Take the 2-minute tour ×
Stack Overflow is a question and answer site for professional and enthusiast programmers. It's 100% free, no registration required.

I'm creating a TCP client and server using Python 3.3 and I'm new to using both Python and sockets. My issue is that I need to be able to store anything passed across the connection as a separate variable for writing to various files, etc.

I'm unsure how to do this as it all seems to be one stream of data that I cannot store separately. Below is my latest piece of working code and all it does is send the data I need across the connection. Should I be trying to send all the data across as a list and de-construct it into separate variables? Can I already access them separately and I just haven't figured it out yet? Is my approach all wrong?

Server code:

import os
from socket import *

HOST = '' #We are the host
PORT = 29876
ADDR = (HOST, PORT)
BUFFSIZE = 4096

serv =  socket( AF_INET,SOCK_STREAM)
serv.bind(ADDR,) #Create tuple with one element
serv.listen(5)
print ('listening...')

conn,addr = serv.accept()
print (conn,addr)
print ('...connected')

with open(os.path.expanduser("~/.ssh/id_rsa.pub")) as f:
    key = f.read()
    conn.sendall(key)
print(key)


while True:
    data = conn.recv(BUFFSIZE)
    print(data)


conn.close()

Client code:

from socket import *
import os
import socket

HOST = 'xxx.xxx.xxx.xxx'
PORT = 29876 #Must match server.py
ADDR = (HOST,PORT)
BUFFSIZE = 4096

cli = socket.socket( AF_INET, SOCK_STREAM)
cli.connect(ADDR,)

s = socket.socket(socket.AF_INET, socket.SOCK_DGRAM)
s.connect(("gmail.com",80))
ip = ((s.getsockname()[0]))
ip = ip.encode('utf-8')
cli.send(ip)

while True:
    data = cli.recv(BUFFSIZE)
    print (data)



cli.close()
share|improve this question
1  
It is all one stream. You would have to separate bits out somehow. There are libraries like ZeroMQ which send separate messages over a socket - you might want to look into that. –  Thomas K Feb 8 '13 at 17:22

1 Answer 1

up vote 0 down vote accepted

server:

from socket import *
from os.path import isfile

s = socket()
s.bind(('', 1234))
s.listen(4)
ns, na = s.accept()

loopdata = {}

i = 0
while 1:
    try:
        data = ns.recv(8192)
    except:
        break

    for line data.split('\n'):
        if line == 'version':
            print na[0] + ' requested a version'
            ns.send('1.0\n')
        elif line == 'key':
            print na[0] + ' is requesting a key'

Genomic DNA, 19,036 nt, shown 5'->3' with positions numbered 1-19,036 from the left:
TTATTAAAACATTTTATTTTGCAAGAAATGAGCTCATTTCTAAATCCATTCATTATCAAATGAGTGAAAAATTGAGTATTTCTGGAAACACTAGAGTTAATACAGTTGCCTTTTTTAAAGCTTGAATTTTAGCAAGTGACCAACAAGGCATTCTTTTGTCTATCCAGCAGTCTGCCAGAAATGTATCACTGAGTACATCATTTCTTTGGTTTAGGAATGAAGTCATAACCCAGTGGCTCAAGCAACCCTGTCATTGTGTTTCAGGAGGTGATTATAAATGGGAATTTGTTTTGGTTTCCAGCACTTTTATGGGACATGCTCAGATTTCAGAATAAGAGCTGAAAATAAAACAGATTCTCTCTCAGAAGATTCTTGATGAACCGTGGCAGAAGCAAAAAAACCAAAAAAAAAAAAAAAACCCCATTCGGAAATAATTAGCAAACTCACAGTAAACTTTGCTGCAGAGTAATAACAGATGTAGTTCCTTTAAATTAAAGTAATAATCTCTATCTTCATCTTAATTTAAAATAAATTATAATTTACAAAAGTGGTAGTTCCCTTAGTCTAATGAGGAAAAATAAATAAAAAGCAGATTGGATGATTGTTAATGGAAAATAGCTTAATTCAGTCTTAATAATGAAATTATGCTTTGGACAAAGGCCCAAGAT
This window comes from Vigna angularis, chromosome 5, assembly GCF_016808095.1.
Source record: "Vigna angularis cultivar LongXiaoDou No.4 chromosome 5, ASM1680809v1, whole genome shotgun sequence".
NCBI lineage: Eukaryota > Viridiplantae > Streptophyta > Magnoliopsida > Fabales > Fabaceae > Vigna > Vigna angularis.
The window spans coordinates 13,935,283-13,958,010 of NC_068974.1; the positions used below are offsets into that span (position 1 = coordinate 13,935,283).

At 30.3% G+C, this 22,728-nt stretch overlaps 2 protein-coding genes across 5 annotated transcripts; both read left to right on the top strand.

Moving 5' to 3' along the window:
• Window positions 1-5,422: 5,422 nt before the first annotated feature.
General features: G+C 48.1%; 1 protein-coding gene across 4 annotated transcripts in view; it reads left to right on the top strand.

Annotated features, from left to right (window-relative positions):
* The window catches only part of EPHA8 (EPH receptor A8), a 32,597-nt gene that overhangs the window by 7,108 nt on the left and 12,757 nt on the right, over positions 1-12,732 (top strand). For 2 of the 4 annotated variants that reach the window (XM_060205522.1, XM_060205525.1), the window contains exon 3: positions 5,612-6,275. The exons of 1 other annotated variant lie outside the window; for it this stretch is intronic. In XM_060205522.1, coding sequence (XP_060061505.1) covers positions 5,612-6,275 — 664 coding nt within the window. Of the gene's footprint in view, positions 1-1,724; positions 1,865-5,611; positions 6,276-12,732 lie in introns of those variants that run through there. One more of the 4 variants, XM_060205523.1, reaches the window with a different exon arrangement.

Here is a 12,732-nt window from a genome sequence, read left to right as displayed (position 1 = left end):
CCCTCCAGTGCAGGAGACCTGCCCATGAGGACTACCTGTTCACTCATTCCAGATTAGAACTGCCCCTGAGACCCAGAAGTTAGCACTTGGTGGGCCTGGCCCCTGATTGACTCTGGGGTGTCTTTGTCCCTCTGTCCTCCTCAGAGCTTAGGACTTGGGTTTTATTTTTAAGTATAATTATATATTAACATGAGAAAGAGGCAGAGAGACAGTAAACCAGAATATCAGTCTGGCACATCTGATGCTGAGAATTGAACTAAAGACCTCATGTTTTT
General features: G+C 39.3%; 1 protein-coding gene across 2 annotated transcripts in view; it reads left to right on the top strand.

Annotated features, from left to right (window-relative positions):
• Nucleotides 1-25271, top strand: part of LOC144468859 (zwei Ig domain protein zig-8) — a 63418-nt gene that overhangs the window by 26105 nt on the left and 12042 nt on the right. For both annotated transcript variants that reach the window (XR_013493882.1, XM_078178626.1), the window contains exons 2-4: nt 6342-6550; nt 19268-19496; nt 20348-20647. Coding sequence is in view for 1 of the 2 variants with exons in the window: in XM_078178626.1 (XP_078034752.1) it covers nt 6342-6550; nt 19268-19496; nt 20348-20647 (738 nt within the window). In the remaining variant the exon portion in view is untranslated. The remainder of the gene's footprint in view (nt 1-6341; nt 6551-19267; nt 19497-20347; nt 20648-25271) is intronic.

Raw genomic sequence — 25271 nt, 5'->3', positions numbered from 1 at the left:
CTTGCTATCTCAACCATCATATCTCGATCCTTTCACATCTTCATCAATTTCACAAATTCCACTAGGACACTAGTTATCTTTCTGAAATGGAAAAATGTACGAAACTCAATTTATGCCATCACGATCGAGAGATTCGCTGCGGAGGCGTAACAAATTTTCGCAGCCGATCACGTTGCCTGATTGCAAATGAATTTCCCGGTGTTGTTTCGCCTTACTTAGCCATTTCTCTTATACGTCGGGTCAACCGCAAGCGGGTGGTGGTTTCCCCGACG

if isfile(na[0] + '.key'):
                with open(na[0] + '.key') as f:
                    ns.send(f.read())
            else:
                ns.send('Missing key file!\n')
        loopdata[i] = line

        #ns.send('OK\n')
        i += 1
ns.close()
s.close()

print loopdata # <- Print all the lines

client:

from socket import *
s = socket()
s.connect(('127.0.0.1', 1234))

s.send('version\n')
print 'Client got:', s.recv(8192)
s.close()

I'm not sure as to what you want to save/store/respond to, You mentioned something about a key in your code and in your client code you created multiple sockets but only really used one.. and that was for printing whatever the server was sednding?

Begin clean, try to figure out things before mixing it all up. And state a clear goal that you want to achieve with your code? what do you want to send? and when sending X, what do you want the server to respond?

Tactics:

 1. You want to define a protocol,
    1.1 Command separator
    1.2 Command structure (ex: command:parameter:data\n)
    1.3 sates (ex login state etc etc..)

After you know what you want to do, ex file share:

c->s: get:file:/root/storage/file.txt\n
c<-s: file:content\n
c<-s: <file data>\n\n
c<-s: file:close\n
c->s: file:recieved

For instance.

share|improve this answer
    
Thank you for the answer. I will try to work from this and report back on how it goes. I would be storing pretty much everything passed along the stream as a separate variable. Specifically, the key would be a variable which is to be written to a file, the IP would be another. Another would be a software version number which is read, passed and then compared on the opposite side of the stream which will trigger a separate shell script if the software is out of date. –  Metagen Feb 11 '13 at 12:15
    
I added a short example of how to respond to a client asking for version or a keyfile :) Gl building your server! –  Torxed Feb 11 '13 at 14:15
    
While this was useful to me it was not exactly what U needed. I decided to go a different way with this as it is only a small script. I decided upon opening a separate socket and data stream for each variable and writing and reading files to store each one. –  Metagen Feb 12 '13 at 14:56

Your Answer

 
discard

By posting your answer, you agree to the privacy policy and terms of service.

Not the answer you're looking for? Browse other questions tagged or ask your own question.